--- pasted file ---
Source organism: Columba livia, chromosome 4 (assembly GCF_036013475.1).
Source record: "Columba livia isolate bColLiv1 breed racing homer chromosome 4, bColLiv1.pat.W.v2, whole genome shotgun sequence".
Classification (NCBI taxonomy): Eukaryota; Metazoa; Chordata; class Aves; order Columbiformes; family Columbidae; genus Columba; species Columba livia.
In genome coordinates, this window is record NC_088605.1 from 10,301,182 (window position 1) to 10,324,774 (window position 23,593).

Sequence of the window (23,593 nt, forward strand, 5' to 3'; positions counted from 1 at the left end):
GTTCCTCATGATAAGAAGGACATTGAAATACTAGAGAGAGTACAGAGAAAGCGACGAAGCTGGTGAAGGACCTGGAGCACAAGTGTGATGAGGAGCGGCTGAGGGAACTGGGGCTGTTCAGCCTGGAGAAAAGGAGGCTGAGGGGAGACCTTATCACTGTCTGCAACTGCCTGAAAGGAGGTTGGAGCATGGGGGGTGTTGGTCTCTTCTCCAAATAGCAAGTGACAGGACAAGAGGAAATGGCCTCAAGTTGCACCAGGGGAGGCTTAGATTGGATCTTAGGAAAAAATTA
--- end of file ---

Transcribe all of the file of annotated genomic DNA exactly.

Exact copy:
Source organism: Columba livia, chromosome 4 (assembly GCF_036013475.1).
Source record: "Columba livia isolate bColLiv1 breed racing homer chromosome 4, bColLiv1.pat.W.v2, whole genome shotgun sequence".
Classification (NCBI taxonomy): Eukaryota; Metazoa; Chordata; class Aves; order Columbiformes; family Columbidae; genus Columba; species Columba livia.
In genome coordinates, this window is record NC_088605.1 from 10,301,182 (window position 1) to 10,324,774 (window position 23,593).

Sequence of the window (23,593 nt, forward strand, 5' to 3'; positions counted from 1 at the left end):
GTTCCTCATGATAAGAAGGACATTGAAATACTAGAGAGAGTACAGAGAAAGCGACGAAGCTGGTGAAGGACCTGGAGCACAAGTGTGATGAGGAGCGGCTGAGGGAACTGGGGCTGTTCAGCCTGGAGAAAAGGAGGCTGAGGGGAGACCTTATCACTGTCTGCAACTGCCTGAAAGGAGGTTGGAGCATGGGGGGTGTTGGTCTCTTCTCCAAATAGCAAGTGACAGGACAAGAGGAAATGGCCTCAAGTTGCACCAGGGGAGGCTTAGATTGGATCTTAGGAAAAAATTA